This dawn raid on the historical record was audacious. The Scots were not merely lusty participants in the British Empire; they helped to direct it. Glasgow wasn’t ‘built on tobacco’ — it was built on slavery. The more excitable Scottish nationalists have convinced themselves that we are living under the Westminster lash but when it came to profiting from the sale and purchase of human beings, Scotland held the whip hand.
Nationalism requires such airbrushing for it is a creed of victimhood. And it inspires victimhood in others. For it is not only Scotland’s nationalists who have changed, her Unionists have too. The Barbour set — Scottish, British, and three G&Ts in — are still there but they no longer define Scottish Unionism. Their Unionism was that of the cheerful pessimist — the Nats will probably win in the end but no sense getting worked up about it. Now the Unionist voice in Scotland is shriller and spends much of its time complaining about the impositions of nationalism. These impositions are often real — the SNP does seek to silence dissent, it has co-opted institutions which ought to know better — but they cannot be the basis for a positive Unionist programme.
Mirroring the Nats’ response to imagined oppression, some Unionists echo their rhetorical rampages. Ask men over 50 — ask women over 50 — their thoughts on Nicola Sturgeon and the replies would be unprintable. There is a segment of Scotland that truly despises the First Minister. She may be cocky, wrong-headed, and hellbent on separation rather than fixing education or the health service — but is she really a figure deserving contempt, even hatred?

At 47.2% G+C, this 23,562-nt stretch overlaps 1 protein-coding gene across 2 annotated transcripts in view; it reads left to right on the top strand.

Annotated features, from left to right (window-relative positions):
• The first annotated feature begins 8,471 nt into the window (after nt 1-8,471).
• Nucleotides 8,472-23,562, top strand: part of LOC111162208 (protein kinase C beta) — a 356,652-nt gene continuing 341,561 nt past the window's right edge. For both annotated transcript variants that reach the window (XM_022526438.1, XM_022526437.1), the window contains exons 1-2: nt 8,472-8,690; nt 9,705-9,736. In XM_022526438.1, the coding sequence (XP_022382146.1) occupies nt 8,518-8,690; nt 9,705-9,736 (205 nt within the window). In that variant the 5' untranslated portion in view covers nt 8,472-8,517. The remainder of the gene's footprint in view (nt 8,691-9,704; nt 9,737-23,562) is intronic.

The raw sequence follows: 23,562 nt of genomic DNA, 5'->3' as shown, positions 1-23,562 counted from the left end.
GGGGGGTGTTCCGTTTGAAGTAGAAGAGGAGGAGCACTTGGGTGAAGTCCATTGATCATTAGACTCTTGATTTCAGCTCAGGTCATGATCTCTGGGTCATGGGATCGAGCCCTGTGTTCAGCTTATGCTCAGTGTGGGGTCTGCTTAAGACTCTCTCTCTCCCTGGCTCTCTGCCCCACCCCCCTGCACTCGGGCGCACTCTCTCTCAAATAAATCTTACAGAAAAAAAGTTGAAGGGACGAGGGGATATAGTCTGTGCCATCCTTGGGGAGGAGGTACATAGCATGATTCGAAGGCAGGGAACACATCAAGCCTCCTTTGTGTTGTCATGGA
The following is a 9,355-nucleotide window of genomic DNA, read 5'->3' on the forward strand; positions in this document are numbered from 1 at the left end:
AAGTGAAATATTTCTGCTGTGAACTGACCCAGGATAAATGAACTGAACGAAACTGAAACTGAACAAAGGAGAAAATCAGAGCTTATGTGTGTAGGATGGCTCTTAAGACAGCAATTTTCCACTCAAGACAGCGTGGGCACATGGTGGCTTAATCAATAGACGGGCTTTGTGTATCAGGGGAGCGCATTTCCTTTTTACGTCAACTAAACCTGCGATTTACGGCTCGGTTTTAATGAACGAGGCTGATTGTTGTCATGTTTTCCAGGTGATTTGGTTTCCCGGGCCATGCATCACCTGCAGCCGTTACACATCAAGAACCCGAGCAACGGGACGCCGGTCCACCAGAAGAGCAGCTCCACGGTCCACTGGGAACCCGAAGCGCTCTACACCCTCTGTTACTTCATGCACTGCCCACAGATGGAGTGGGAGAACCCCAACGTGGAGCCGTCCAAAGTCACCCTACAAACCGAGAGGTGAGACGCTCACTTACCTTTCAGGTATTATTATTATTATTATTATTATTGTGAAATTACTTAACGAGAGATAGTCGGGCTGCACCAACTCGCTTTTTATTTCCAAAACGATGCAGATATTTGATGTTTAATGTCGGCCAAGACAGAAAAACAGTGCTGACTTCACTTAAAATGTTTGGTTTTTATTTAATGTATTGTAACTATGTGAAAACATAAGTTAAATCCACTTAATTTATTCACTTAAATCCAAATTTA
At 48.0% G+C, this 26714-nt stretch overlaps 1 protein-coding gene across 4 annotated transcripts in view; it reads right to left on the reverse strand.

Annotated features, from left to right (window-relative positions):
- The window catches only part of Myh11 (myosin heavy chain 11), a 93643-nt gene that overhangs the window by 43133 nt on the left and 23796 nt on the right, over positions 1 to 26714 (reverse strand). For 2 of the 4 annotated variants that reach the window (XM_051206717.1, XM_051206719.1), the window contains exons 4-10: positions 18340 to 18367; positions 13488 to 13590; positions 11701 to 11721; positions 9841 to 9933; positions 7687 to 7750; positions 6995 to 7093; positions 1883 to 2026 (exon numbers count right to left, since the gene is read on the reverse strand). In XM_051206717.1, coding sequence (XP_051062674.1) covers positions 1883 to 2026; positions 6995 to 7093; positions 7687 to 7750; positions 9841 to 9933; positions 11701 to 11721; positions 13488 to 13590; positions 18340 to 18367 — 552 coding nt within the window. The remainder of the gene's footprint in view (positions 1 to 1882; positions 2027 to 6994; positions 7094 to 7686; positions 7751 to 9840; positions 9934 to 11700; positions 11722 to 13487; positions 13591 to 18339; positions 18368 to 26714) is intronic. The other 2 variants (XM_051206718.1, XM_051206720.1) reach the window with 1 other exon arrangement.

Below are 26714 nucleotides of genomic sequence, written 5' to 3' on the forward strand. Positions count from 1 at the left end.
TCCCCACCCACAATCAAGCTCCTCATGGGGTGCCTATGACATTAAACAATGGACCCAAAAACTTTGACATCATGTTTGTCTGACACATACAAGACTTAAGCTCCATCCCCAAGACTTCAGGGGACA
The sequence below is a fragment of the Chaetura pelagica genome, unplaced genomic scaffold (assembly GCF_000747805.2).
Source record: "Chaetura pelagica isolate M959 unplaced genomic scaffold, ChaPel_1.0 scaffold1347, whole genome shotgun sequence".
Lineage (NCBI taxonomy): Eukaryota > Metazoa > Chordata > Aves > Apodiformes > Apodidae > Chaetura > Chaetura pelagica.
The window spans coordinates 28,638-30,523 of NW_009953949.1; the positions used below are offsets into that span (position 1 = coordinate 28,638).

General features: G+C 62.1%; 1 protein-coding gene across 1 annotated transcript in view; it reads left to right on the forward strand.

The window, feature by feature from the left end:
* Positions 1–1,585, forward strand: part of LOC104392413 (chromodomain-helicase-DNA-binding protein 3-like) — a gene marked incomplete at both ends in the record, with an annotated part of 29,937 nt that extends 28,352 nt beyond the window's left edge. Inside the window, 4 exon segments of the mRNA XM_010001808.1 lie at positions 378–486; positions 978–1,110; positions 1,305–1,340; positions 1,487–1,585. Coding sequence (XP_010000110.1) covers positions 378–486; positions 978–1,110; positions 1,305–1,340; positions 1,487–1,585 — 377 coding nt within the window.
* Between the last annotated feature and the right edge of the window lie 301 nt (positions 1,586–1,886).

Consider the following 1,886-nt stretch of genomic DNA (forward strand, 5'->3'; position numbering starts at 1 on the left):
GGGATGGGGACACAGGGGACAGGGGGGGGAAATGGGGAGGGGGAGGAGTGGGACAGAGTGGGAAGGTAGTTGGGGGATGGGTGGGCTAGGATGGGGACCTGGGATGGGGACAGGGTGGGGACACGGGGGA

The SNP are ingenues convinced of their own sophistication. These semi-skimmed nationalists, with their focus groups and their tenuous readings of Edward Said, thought they could poke the bear of identity politics and, once stirred, it would dance only to their tune. In their arrogance, they did not stop to consider that the atavistic impulses they were appealing to were just as prevalent in others, that rallying half the country around one flag would draw the other half around another. Asked by a pollster last month, four in ten Scots defined themselves as hardcore Unionists, placing themselves at the very top of a scale of one-to-ten.
Gallows. Revisionism. Political fundamentalism. Scotland used to be a hell of a good country but something has gone wrong with it.
In an age of liars, brave is the man who stands up and tells the truth.
Hassan Akkad did just that on Friday when he took on apologists for Bashar al-Assad. Stop the War, the North London branch of the Westboro Baptist Church, had gathered outside Downing Street to denounce the United States, the reason this particular day being Donald Trump’s airstrikes against the Syrian regime.
It takes some doing to get to the Right of Donald Trump but to do so on the subject of gassing children is a grim achievement.
Hassan, a Syrian who fled here to escape Assad’s butchery, challenged these trust fund Trots and told them what life was really like under their favourite mass murderer. Hassan was twice jailed and tortured for supporting the opposition. Instead of listening, these so-called lefties heckled Hassan and shouted him down with the help of a megaphone. Here was one refugee who wasn’t welcome.
Hassan Akkad belongs here. Stop the War belongs in Damascus, where its loyalty lies.
A new study finds that the longer children spend on social media the less happy they are. Facebook and Snapchat bring bullies closer to their victims and not being ‘liked’ online is as bad as not being liked offline. Parents shouldn’t shrug and accept this. You pay for the phone and the wifi. If you don’t want your kids on these sites, you know what to do.
Originally published in the Scottish Daily Mail. Contact Stephen at firstname.lastname@example.org.